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Bihari Qur'an
This folio contains, on the right side, verses 2–8 of Surat al-Kahf (The cave) of the Qur'an and, on the left side, verses 67–70 of the Surat Bani Isra'il (The children of Israel), also known as Surat al-Isra' (The night journey). The text is in Arabic with interlinear Persian translation in red ink. The borders include a commentary in Persian, written in black ink and laid out diagonally in the margin. On the rightmost margin of the verso appears a note cross-referenced to the sixth ayah ...
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Interlinear Qur'an: Surat al-Nisa'
The recto of this Qur'an fragment contains parts of the first three verses of the fourth chapter of the Qur'an, Surat al-Nisa' (Chapter of the women). At the top left side of the folio are the chapter title and the number of its verses (176) in bold gold Kufi letters. The title is in a gold-painted rectangular band ornamented with a gold medallion outlined in blue projecting into the left margin. Below the surah heading appears the first half of the first verse in large black muhaqqaq script ...
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Divination by the Qur'an
This single sheet of a Fal-i Qur'an lays out in rhyming Persian distichs (couplets) the means of fal (divination) by letters selected at random when opening to a page of the Qur'an. This folio originally was included at the end of a Safavid Persian Qur'an, immediately after the last surah (chapter), Surat al-Nas, and a closing prayer on behalf of the Prophet and his family. The layout of the divination text, the script, and the remaining original illumination in the text frame are typical of fals placed ...
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Interlinear Qur'an (5: 89-95)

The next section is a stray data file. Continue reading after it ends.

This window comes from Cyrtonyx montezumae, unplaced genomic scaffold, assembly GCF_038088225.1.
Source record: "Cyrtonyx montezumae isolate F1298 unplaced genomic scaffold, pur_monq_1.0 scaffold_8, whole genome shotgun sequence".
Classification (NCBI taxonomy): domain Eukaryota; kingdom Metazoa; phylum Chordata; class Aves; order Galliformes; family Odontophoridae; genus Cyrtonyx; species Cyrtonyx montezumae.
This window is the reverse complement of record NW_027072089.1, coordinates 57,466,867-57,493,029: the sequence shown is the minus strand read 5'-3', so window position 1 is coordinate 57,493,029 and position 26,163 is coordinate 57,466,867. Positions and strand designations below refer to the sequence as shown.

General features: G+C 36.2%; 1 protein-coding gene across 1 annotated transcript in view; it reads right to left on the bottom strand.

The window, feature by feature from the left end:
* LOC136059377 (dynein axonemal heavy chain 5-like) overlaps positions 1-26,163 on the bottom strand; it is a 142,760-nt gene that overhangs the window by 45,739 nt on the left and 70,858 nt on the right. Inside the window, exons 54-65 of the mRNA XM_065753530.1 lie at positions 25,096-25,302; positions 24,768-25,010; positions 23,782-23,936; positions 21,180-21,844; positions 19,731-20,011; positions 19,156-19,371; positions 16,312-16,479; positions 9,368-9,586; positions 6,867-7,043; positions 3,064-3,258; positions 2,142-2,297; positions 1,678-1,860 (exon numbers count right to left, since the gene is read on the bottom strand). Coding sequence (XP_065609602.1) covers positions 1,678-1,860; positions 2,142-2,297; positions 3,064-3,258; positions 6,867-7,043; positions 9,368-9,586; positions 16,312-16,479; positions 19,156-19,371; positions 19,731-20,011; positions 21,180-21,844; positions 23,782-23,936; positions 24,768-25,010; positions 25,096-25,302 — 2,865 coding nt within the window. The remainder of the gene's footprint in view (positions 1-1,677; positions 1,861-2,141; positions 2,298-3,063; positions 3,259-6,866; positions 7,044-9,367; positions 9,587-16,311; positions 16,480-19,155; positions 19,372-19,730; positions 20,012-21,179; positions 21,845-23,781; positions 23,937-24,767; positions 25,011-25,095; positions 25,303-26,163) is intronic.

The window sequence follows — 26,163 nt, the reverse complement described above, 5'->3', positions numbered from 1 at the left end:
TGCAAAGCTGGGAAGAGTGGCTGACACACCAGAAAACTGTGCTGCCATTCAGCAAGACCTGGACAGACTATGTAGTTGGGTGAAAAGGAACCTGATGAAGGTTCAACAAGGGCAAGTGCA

This interlinear Qur'an fragment of Surat al-Ma'idah (The table/the repast) is believed to belong to a manuscript dating from A.H. 1207 (A.D. 1792–93). The Qur'an includes translation in Persian written in complete sentences in red ink between each verse of the Arabic original. The late 18th-century practice of translation (or even paraphrasing) reflects the development of the production of interlinear Qur'ans over the centuries. Some of the earliest bilingual Qur'ans include only word-by-word translations; this is especially the case for Qur ...
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Qur'anic Verses (9:33-36)
The recto of this fragment contains verses 33–34 of surah (chapter) nine of the Qur'an, al-Tawbah (The repentance), also known as Surat al-Bara'ah (The immunity) from the surah’s opening word, as it is the only surah to which the introductory bismillah (In the name of God) is not affixed. These verses speak about how men must fight against pagan enemies and uphold their faith. In the upper left corner of the folio is a hizb (section) marker, consisting of gold and blue concentric circles, blue finials ...
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Qur'anic Verses (44:56-59, 45:1-4)